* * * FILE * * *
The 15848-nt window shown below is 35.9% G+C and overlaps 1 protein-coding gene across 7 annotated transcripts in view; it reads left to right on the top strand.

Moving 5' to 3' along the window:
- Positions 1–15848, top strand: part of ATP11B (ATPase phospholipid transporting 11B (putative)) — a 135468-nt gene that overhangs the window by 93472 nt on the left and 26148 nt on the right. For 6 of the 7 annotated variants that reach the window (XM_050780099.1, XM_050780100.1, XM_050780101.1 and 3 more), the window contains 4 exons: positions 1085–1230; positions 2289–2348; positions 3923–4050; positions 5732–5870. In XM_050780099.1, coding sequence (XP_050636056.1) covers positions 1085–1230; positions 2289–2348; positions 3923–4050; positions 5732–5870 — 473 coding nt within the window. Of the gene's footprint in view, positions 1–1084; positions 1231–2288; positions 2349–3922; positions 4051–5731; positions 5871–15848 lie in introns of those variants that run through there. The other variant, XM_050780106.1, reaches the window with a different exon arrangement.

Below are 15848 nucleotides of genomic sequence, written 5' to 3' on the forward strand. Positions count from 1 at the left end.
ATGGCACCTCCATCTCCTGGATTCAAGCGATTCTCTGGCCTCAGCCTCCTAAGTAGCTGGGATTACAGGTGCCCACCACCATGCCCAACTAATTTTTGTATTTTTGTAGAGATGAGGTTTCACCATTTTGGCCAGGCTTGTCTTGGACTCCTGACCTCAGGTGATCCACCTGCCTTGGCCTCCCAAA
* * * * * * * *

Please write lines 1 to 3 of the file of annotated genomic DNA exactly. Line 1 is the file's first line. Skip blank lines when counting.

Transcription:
The 15848-nt window shown below is 35.9% G+C and overlaps 1 protein-coding gene across 7 annotated transcripts in view; it reads left to right on the top strand.

Moving 5' to 3' along the window:
- Positions 1–15848, top strand: part of ATP11B (ATPase phospholipid transporting 11B (putative)) — a 135468-nt gene that overhangs the window by 93472 nt on the left and 26148 nt on the right. For 6 of the 7 annotated variants that reach the window (XM_050780099.1, XM_050780100.1, XM_050780101.1 and 3 more), the window contains 4 exons: positions 1085–1230; positions 2289–2348; positions 3923–4050; positions 5732–5870. In XM_050780099.1, coding sequence (XP_050636056.1) covers positions 1085–1230; positions 2289–2348; positions 3923–4050; positions 5732–5870 — 473 coding nt within the window. Of the gene's footprint in view, positions 1–1084; positions 1231–2288; positions 2349–3922; positions 4051–5731; positions 5871–15848 lie in introns of those variants that run through there. The other variant, XM_050780106.1, reaches the window with a different exon arrangement.